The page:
Today it’s one the most famous Roman sites in the world, but Pompeii was just another Roman seaside resort until Mount Vesuvius erupted in 79 AD. Just a day later, thousands of people have been killed and the whole city was buried under a blanket of volcanic ash 25 meters deep, forgotten until it was unearthed by explorers 1700 years later.
The effect of this eruption was totally traumatic, as is shown by the lack of ability to reoccupy the sites of this city that had been destroyed. It was normal practice to rebuild the cities of this region after even the most massive earthquakes, but the cities of Hereculum and Pompeii were not re-occupied. The site had instead been riddled with tunnels dug by explorers. Not by modern explorers which would be expected, but by the roman explorers themselves after the eruption. The cities buildings were riddled with holes, room after room, and even though Pompeii has had richer discoveries than any other Roman site recorded, it was a city already extensively sacked by looters.
The cities on the north of the Bay of Naples quickly recovered. Puteoli continued on to be an important commercial center. The Bay continued to attract wealthy holidaymakers, but never again earned the huge levels of popularity it once had from two centuries before the disaster, when it had been a playground of many wealthy emperors and senators.
This dramatic destruction of Pompeii had stayed in people’s minds for many years but eventually was forgotten. Pompeii’s destruction soon became a myth, apart from maybe folk tales, only existing as a name for this area, La Cività. It was also known as the lost city.
But the layer of ash did an amazing job of preserving the details of the buildings, from the colorful frescoes and ornate mosaics to the underground engineering used to heat the baths. You can even still see the paintings in the entrance to the brothel describing the different positions customers could choose from.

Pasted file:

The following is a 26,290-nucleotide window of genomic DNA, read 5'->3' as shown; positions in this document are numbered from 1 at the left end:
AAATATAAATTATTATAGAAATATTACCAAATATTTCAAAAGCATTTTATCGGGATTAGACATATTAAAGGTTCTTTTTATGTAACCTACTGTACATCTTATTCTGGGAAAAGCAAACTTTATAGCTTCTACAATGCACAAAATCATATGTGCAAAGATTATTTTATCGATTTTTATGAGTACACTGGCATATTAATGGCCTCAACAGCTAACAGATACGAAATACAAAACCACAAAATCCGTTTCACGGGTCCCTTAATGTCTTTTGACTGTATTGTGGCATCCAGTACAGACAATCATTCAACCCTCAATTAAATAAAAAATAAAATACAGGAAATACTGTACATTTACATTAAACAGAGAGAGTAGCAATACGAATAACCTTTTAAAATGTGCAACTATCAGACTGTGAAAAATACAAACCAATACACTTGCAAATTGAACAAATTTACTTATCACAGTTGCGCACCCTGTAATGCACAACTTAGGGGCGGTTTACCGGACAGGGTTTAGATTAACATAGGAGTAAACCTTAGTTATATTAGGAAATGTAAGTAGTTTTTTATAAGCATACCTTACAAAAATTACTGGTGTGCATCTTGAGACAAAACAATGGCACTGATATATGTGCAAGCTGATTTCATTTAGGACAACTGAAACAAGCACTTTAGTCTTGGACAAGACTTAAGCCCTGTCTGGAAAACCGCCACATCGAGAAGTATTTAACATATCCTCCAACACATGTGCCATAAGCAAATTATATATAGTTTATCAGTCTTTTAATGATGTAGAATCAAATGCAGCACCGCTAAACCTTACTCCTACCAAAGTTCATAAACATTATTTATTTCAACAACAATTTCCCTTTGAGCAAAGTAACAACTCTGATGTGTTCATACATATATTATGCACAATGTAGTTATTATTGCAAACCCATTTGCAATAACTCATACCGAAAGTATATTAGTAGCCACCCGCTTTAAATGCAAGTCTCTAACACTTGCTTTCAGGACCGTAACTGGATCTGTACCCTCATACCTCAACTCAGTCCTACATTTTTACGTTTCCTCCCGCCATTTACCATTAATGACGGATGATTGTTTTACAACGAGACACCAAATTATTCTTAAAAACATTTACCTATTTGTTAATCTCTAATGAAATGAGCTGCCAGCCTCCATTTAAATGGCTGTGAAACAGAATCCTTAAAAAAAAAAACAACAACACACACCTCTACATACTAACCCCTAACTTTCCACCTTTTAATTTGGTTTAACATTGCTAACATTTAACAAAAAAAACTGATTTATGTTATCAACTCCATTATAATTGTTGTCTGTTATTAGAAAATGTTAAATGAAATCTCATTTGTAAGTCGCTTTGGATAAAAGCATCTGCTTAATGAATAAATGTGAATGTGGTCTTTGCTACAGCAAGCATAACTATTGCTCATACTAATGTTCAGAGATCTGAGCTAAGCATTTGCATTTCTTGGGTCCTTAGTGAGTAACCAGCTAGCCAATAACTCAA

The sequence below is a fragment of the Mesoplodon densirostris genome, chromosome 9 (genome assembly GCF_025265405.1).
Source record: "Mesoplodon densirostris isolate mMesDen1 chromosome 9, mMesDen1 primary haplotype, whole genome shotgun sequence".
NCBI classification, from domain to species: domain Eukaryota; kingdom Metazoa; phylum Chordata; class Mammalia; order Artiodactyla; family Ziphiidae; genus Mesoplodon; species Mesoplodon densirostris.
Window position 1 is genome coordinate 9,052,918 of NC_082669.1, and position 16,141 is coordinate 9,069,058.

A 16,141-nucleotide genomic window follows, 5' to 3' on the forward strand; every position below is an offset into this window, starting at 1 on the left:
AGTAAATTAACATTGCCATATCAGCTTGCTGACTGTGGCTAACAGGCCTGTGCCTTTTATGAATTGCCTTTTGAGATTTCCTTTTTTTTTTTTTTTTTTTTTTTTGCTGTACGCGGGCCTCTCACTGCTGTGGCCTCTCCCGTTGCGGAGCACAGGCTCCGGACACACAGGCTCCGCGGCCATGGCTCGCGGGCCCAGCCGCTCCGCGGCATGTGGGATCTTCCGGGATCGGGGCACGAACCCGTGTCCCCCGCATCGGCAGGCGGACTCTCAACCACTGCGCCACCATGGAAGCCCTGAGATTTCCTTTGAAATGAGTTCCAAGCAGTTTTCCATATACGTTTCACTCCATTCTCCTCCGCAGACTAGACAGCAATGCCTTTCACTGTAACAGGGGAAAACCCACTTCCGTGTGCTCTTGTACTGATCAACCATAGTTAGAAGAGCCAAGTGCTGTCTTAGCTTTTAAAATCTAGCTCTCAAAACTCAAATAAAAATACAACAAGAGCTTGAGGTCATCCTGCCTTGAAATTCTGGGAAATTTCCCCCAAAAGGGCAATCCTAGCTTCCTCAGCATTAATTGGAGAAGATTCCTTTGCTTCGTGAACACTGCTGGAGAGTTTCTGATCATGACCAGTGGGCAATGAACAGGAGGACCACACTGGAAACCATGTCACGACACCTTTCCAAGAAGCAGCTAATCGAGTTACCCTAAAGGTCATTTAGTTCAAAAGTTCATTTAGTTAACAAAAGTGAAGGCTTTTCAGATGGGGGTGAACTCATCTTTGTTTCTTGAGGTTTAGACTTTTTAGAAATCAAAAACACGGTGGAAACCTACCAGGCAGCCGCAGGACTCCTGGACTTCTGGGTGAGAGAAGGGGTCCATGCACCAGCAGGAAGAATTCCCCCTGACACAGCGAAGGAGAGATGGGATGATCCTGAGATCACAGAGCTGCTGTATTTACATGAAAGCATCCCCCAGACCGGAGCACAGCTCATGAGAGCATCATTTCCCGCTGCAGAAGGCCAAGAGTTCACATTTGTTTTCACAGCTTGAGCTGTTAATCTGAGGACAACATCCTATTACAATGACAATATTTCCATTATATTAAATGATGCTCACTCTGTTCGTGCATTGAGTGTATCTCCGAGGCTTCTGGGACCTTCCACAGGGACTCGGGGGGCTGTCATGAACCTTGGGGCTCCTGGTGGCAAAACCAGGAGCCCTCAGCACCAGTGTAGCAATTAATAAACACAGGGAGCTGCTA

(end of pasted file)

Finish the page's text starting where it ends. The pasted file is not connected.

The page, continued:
Inside the main city walls, you can walk through the paved city streets. The layout is just as it would have been before the eruption, with private homes mixed in with shops, restaurants, temples, an amphitheater, and even a hotel. And the extent of the preservation gives an amazing insight into how the Romans lived here. Indentations in the road which have been worn down by the wheels of chariots, and an early ‘beware of the dog’ sign made out of mosaic tiles.
Amazing Forum Baths. Located near the forum, these baths are incredibly well preserved. You can peek inside the wall to see how they heated the baths back when they were still in use. Their innovation is incredibly impressive, and it’s not hard to picture the baths as they were. While the forum baths are the smallest of the various bath ruins in Pompeii, they are arguably the most elegant. There were separate areas for men and women, including separate entrances. The bath not only had hot baths but also cold and tepid baths as well.
There are also the eerie body casts. Back in 1860, archaeologist Guiseppe Fiorelli realized the empty spaces in the ash around the human bones he found were where the bodies had decomposed, and you could make a cast of the position they were in when they died by filling them with plaster. They’re curled up in a fetal position or with hands shielding their faces – apparently, the temperatures reached 250°C and would have killed anyone long before the ash arrived. It’s impossible to imagine how terrifying it must have been.
As interesting and magnificent as it is after so much time, everything is so well preserved, it is said that about 2,000 Pompeians were buried in ashes, but the eruption killed as many as 16,000 people. Overall it is a must-see place if you are visiting Napoli. You won't be disappointed. Thanks for reading the article I hope you liked it, and we’ll read on in the next one. 😀😀